Tuesday, July 6, 2010

Fishing: NO Girls Allowed

I've never been one to bow to gender expectations or to limit my choices simply because I was a girl. When I first went fishing at age 5, I thought nothing of the fact that A. I was a girl participating in a sport dominated by boys or B. That it was unusual that I would catch a fish before my 9 year old brother. The picture of me holding my first fish--3, maybe 4 inches long--was one of sheer joy and pride.

But as I grew up, fishing was never my top choice for how to spend an afternoon. My husband, however, describes his childhood as if he were fishing every day. Growing up a few miles from the ocean, he would pack a PB&J, ride his bike down to the pier, and spend 5 or 6 hours fishin'. He also developed the fine art of dragging and trapping crabs. His knowledge of bait, tides, fishing gear, and what to do with the darn things when you catch them far out-weighs mine. Nevertheless, when he decided to take the boys fishing, I wanted to tag along. I had no idea what territory I was about to intrude upon.

Their trip to the bait shop is just Bob and the boys. Devin demands, "You and Brooke stay here. WE go to bait shop." Whatever. They also pick up some gear. Up to now, our 6 and 3 year old sons have been content with fishing line tied to a stick on one end and a bobber on the other. No hooks helped me relax. That time has passed.

When I get in the car to go fishing and leave Brooke with the grandparents, no comments are made. At the pier, each boy is presented a genuine rod and reel and a hook spearing a tiny fishhead. When the boys begin flailing them around dangerously, I quickly search my first aid memory bank for how to remove a hook from appendages. Can we please skip that lesson today? I pray.

Patiently, Bob shows the boys how to cast and reel it back in slowly. "Don't reel it in right away; just leave it there and watch for any signs of movement, " he encourages. I go over to help Devin, but he gives me the cold shoulder. He would listen to Daddy's guidance but not mine. He uses no words but his actions speak volumes: "Fishing's for boys; no girls allowed." It's at this point that I truly feel like a fish out of water. I don't belong. I've intruded on a male bonding activity and my presence isn't appreciated. How did I not see this coming?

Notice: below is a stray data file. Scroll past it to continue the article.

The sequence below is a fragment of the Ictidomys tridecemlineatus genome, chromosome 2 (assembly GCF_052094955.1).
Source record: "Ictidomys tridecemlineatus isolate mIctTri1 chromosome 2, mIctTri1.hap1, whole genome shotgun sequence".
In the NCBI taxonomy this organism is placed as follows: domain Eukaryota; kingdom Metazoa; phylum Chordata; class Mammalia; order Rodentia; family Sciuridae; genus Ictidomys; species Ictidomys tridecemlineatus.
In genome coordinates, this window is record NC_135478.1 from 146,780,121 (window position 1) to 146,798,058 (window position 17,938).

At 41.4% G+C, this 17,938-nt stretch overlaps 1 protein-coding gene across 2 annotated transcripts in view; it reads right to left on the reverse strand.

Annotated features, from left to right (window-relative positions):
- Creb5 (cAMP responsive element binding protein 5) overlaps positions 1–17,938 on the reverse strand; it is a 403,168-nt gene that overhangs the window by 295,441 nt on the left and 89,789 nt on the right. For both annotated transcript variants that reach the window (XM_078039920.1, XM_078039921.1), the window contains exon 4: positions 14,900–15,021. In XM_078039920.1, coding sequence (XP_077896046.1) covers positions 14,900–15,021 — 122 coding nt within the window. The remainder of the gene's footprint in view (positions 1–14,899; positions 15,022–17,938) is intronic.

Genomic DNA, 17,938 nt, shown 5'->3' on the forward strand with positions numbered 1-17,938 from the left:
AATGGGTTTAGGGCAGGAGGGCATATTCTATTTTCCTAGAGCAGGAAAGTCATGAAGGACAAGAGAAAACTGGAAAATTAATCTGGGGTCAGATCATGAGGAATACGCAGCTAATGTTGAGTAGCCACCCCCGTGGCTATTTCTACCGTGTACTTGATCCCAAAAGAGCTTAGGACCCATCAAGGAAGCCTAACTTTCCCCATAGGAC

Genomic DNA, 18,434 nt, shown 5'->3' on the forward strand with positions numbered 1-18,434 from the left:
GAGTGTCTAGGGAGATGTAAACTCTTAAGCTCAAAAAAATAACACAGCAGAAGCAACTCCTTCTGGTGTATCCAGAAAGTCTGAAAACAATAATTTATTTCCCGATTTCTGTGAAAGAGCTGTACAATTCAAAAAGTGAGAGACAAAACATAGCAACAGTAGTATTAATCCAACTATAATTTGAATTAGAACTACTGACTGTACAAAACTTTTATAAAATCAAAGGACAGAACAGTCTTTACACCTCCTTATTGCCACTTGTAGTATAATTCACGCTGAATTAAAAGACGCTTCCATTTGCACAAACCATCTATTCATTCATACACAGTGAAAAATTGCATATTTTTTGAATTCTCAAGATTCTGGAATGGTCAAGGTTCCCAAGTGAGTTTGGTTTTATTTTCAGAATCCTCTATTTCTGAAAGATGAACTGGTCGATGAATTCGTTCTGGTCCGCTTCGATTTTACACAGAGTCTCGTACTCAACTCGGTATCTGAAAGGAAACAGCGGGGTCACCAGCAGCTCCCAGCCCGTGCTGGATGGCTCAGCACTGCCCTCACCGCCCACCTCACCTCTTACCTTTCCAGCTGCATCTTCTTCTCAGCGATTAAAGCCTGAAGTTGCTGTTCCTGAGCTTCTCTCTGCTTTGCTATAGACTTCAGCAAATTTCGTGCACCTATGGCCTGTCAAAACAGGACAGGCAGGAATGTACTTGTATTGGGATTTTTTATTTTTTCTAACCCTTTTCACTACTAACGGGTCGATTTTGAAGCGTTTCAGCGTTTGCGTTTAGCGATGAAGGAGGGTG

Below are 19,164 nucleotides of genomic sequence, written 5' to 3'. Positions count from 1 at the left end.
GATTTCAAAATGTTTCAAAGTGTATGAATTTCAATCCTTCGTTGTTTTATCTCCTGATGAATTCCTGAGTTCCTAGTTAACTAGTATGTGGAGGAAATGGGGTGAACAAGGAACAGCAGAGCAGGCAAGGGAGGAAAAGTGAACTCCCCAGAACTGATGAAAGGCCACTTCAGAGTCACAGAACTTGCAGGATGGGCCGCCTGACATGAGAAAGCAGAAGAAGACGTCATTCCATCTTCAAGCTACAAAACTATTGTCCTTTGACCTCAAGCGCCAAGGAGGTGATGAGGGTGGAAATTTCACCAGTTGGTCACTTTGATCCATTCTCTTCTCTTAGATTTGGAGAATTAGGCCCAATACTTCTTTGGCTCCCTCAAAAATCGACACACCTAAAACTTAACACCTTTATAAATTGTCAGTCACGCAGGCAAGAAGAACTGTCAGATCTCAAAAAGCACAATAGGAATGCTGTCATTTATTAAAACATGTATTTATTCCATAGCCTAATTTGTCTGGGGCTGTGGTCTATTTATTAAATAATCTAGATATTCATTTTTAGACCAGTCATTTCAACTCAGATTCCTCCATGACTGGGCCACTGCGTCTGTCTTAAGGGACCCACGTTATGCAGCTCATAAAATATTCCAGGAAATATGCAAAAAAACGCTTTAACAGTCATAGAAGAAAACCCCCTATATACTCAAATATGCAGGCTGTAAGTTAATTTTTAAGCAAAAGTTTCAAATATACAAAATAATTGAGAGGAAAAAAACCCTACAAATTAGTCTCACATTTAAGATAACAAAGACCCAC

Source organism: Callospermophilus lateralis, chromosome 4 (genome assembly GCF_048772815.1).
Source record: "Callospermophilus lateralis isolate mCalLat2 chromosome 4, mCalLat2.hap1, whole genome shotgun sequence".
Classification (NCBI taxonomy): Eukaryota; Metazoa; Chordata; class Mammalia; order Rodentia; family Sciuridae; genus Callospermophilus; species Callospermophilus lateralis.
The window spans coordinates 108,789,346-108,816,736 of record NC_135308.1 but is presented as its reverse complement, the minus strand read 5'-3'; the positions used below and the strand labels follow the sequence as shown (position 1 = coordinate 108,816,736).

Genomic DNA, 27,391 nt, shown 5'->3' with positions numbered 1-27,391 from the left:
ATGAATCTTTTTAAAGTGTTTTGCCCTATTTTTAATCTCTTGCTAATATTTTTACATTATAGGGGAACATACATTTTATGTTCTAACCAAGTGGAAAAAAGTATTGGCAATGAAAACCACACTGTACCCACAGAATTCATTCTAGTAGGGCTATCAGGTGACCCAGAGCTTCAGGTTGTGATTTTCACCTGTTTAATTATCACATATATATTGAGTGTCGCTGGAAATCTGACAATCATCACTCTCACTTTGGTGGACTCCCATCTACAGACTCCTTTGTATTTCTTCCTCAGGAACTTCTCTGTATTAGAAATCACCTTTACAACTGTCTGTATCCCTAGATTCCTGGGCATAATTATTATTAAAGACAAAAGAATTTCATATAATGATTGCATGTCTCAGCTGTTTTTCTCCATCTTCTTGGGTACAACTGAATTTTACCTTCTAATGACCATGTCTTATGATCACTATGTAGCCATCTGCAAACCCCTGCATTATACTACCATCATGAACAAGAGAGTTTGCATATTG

I ask Bob if he ever brought girls along on his fishing escapades as a boy and he responds, "Never." After I snap a few pictures, I decide to just relax and soak in nature. That lasts about five minutes when I begin to get eager to interact with nature. "Any nibbles yet?" Nothing. "How you guys doin'?" Nothing. This is fishing? I wonder. How does anyone do this for 5 or 6 hours?! Regardless of my gender,this sport is not for me.

It turns out I'm not the only one bored. Within ten minutes, the boys have wedged their poles in a rock and are off on a nature scavenger hunt. A funny thing happens when fishing is no longer the focus: I am once again included in their adventures. "Look, Mommy, isn't this shell neat?" "Ooh, ahh, let's show Nana and Papa that when we get home!" They beam with pride. The lines have been clearly drawn: fishing isn't for Mom, nature hunts are.

After an hour, my frustrated husband packs it in. His vision of being able to share his beloved pass-time with the next generation is a bitter disappointment. "When the fish are biting, it will be a very different story," I console him. "You might also need to give them a few more years when their patience and attention spans are superior to that of a knat."

A few days later--despite my resolution to leave fishing to men--the whole family including aunts, uncles, and cousins return to the pier for another go at fishing. I spend most of my time shadowing Brooke hopping along rocks way too dangerous for a 16 month old. The child has no fear; wonder where she gets that?! Just as we spot a red jellyfish, I hear, "Alright, Bobby, your first fish!!" Everyone huddles around to sufficiently admire and praise the young fisherman. His memories of boredom during fishing are quickly masked by the thrill of the catch. Once sufficient pictures have been snapped, Bob tries to get the hook out and release it, but no luck. Bobby is thrilled to take home his grand prize of nature. He even surprises us by trying a few bites of his prize catch breaded in a frying pan.

I can't say as I've given up fishing with my children, especially when Brooke begs to go too. But I have realized fathers need a few activities that are "boys only" just like Brooke and I will need our "girls only days." It can be a fine line between feeding into gender expectations and acknowledging some preferences are normal, but I'm sure we'll find our way.

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